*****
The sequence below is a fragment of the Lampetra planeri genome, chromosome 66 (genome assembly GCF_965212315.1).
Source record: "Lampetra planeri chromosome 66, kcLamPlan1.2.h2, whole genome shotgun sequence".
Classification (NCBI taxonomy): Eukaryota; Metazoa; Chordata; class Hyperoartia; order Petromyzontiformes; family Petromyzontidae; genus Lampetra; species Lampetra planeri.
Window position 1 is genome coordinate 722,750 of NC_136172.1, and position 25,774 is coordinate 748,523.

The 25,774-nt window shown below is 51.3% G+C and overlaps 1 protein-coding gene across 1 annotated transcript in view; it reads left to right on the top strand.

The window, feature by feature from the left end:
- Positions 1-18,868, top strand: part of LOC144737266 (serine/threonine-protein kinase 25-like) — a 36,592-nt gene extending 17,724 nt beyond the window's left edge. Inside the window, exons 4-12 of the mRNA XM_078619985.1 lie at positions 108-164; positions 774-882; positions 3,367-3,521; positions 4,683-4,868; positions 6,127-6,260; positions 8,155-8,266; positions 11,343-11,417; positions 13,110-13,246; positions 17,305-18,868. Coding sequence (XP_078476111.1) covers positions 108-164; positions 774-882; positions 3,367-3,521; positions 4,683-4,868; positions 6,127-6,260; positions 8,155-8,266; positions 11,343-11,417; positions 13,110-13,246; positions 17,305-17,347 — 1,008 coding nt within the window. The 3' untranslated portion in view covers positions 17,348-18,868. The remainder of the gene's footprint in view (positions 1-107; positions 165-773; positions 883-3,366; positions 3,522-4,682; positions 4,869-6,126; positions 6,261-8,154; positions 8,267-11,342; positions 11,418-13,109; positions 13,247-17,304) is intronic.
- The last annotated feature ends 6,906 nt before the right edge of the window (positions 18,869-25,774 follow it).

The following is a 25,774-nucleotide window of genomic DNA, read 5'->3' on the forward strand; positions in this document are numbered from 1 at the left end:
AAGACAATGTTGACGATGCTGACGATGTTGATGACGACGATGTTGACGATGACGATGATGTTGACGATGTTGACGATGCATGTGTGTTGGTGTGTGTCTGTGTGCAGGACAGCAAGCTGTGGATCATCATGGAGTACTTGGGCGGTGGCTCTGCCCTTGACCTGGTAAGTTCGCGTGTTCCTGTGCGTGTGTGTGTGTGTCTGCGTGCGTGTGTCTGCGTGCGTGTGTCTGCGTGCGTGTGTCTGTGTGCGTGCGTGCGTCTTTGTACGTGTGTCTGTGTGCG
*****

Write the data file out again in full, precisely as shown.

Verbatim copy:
The sequence below is a fragment of the Lampetra planeri genome, chromosome 66 (genome assembly GCF_965212315.1).
Source record: "Lampetra planeri chromosome 66, kcLamPlan1.2.h2, whole genome shotgun sequence".
Classification (NCBI taxonomy): Eukaryota; Metazoa; Chordata; class Hyperoartia; order Petromyzontiformes; family Petromyzontidae; genus Lampetra; species Lampetra planeri.
Window position 1 is genome coordinate 722,750 of NC_136172.1, and position 25,774 is coordinate 748,523.

The 25,774-nt window shown below is 51.3% G+C and overlaps 1 protein-coding gene across 1 annotated transcript in view; it reads left to right on the top strand.

The window, feature by feature from the left end:
- Positions 1-18,868, top strand: part of LOC144737266 (serine/threonine-protein kinase 25-like) — a 36,592-nt gene extending 17,724 nt beyond the window's left edge. Inside the window, exons 4-12 of the mRNA XM_078619985.1 lie at positions 108-164; positions 774-882; positions 3,367-3,521; positions 4,683-4,868; positions 6,127-6,260; positions 8,155-8,266; positions 11,343-11,417; positions 13,110-13,246; positions 17,305-18,868. Coding sequence (XP_078476111.1) covers positions 108-164; positions 774-882; positions 3,367-3,521; positions 4,683-4,868; positions 6,127-6,260; positions 8,155-8,266; positions 11,343-11,417; positions 13,110-13,246; positions 17,305-17,347 — 1,008 coding nt within the window. The 3' untranslated portion in view covers positions 17,348-18,868. The remainder of the gene's footprint in view (positions 1-107; positions 165-773; positions 883-3,366; positions 3,522-4,682; positions 4,869-6,126; positions 6,261-8,154; positions 8,267-11,342; positions 11,418-13,109; positions 13,247-17,304) is intronic.
- The last annotated feature ends 6,906 nt before the right edge of the window (positions 18,869-25,774 follow it).

The following is a 25,774-nucleotide window of genomic DNA, read 5'->3' on the forward strand; positions in this document are numbered from 1 at the left end:
AAGACAATGTTGACGATGCTGACGATGTTGATGACGACGATGTTGACGATGACGATGATGTTGACGATGTTGACGATGCATGTGTGTTGGTGTGTGTCTGTGTGCAGGACAGCAAGCTGTGGATCATCATGGAGTACTTGGGCGGTGGCTCTGCCCTTGACCTGGTAAGTTCGCGTGTTCCTGTGCGTGTGTGTGTGTGTCTGCGTGCGTGTGTCTGCGTGCGTGTGTCTGCGTGCGTGTGTCTGTGTGCGTGCGTGCGTCTTTGTACGTGTGTCTGTGTGCG